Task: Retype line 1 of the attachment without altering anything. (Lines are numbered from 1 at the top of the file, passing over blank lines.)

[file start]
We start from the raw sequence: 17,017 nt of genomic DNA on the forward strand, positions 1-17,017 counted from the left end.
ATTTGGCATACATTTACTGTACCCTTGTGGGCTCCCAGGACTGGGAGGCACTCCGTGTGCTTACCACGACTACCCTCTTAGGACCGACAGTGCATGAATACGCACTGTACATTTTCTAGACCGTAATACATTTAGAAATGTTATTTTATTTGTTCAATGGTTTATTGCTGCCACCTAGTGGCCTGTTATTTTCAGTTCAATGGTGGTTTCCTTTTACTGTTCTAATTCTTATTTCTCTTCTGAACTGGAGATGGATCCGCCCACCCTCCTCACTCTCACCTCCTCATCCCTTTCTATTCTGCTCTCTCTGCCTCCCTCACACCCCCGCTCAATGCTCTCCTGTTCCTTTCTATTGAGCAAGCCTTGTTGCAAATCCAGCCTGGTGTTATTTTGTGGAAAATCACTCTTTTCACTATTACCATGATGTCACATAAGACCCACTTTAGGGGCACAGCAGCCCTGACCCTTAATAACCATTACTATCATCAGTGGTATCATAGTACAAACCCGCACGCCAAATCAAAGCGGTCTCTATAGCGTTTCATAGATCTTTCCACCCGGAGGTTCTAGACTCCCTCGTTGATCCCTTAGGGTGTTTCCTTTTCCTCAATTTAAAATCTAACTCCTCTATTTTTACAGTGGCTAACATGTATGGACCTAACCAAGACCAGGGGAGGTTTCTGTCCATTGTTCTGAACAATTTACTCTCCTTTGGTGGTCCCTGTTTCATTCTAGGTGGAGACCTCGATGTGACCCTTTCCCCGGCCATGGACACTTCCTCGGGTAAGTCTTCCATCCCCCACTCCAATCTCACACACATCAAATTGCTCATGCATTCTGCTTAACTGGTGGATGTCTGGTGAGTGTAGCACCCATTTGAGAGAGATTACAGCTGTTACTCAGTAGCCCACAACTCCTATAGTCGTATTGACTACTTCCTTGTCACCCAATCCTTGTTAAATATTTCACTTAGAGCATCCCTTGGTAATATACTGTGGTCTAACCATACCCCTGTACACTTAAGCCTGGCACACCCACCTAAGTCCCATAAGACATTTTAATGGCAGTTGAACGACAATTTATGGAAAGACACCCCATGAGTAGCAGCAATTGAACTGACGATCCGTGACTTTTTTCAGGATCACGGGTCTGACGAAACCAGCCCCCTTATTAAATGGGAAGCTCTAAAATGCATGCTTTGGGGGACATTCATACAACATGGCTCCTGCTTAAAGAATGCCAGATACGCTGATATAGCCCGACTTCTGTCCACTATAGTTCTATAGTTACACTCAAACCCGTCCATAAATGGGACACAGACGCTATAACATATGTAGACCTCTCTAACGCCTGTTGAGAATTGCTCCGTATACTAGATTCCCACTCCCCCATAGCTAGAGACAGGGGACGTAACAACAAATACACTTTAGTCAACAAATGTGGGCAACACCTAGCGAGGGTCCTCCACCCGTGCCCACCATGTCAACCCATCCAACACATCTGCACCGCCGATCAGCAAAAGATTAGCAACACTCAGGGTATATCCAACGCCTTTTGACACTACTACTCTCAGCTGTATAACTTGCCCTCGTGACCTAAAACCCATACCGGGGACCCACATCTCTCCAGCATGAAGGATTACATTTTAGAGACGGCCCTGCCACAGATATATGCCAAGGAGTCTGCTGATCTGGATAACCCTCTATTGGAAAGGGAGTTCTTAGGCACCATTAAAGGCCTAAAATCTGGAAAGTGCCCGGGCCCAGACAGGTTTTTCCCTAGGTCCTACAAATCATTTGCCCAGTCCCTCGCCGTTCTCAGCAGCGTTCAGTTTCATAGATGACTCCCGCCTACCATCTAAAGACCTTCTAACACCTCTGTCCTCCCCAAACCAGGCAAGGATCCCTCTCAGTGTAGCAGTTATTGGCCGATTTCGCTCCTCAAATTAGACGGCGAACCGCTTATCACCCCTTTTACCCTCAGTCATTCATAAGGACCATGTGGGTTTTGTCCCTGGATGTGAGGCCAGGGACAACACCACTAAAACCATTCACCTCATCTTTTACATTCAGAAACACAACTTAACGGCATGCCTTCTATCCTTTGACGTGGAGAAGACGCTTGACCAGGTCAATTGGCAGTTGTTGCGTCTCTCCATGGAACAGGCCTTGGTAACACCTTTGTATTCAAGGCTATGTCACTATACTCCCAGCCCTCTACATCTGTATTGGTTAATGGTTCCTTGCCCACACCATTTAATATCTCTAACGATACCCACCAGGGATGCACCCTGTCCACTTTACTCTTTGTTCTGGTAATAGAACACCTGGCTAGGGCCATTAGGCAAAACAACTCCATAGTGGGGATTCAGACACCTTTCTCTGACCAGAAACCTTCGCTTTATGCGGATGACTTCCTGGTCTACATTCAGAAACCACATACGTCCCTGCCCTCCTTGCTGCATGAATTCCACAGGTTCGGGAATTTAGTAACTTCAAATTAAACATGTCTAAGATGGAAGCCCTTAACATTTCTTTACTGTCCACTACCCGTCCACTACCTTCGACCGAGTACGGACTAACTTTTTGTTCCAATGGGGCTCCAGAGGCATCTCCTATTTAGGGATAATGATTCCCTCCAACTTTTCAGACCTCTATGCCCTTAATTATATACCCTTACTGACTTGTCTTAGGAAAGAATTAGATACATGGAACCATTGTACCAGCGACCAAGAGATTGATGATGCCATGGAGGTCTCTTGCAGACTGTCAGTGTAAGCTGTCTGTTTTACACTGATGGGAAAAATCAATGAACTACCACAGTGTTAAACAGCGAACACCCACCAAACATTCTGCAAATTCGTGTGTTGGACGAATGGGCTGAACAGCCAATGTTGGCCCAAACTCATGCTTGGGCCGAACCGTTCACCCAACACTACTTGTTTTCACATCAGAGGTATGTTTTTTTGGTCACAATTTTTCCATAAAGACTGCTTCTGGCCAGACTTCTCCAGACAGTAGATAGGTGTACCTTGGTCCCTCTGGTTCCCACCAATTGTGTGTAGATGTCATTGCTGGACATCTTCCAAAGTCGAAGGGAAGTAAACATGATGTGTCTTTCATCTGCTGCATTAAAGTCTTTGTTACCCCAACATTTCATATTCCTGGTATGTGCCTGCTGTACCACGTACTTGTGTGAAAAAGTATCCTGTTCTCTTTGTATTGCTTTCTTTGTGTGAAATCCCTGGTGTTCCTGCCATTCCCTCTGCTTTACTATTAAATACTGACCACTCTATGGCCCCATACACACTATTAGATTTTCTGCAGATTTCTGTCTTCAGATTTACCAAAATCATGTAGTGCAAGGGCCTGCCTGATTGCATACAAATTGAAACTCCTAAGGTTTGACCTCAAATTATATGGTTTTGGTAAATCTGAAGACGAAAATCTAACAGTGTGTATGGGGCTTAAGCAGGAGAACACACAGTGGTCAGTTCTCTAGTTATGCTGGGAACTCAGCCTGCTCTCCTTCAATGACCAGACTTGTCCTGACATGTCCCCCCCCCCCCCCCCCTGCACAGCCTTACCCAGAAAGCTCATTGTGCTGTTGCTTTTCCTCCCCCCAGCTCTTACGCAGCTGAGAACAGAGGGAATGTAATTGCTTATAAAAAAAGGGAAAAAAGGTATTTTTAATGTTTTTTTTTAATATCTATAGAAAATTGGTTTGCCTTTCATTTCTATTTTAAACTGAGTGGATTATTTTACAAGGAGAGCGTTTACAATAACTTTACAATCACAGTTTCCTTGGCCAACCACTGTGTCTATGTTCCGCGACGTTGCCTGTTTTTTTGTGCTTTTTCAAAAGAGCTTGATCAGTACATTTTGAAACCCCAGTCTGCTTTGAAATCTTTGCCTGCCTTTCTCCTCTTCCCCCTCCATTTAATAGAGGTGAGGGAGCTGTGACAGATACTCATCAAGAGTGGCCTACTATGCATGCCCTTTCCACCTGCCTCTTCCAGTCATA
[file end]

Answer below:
We start from the raw sequence: 17,017 nt of genomic DNA on the forward strand, positions 1-17,017 counted from the left end.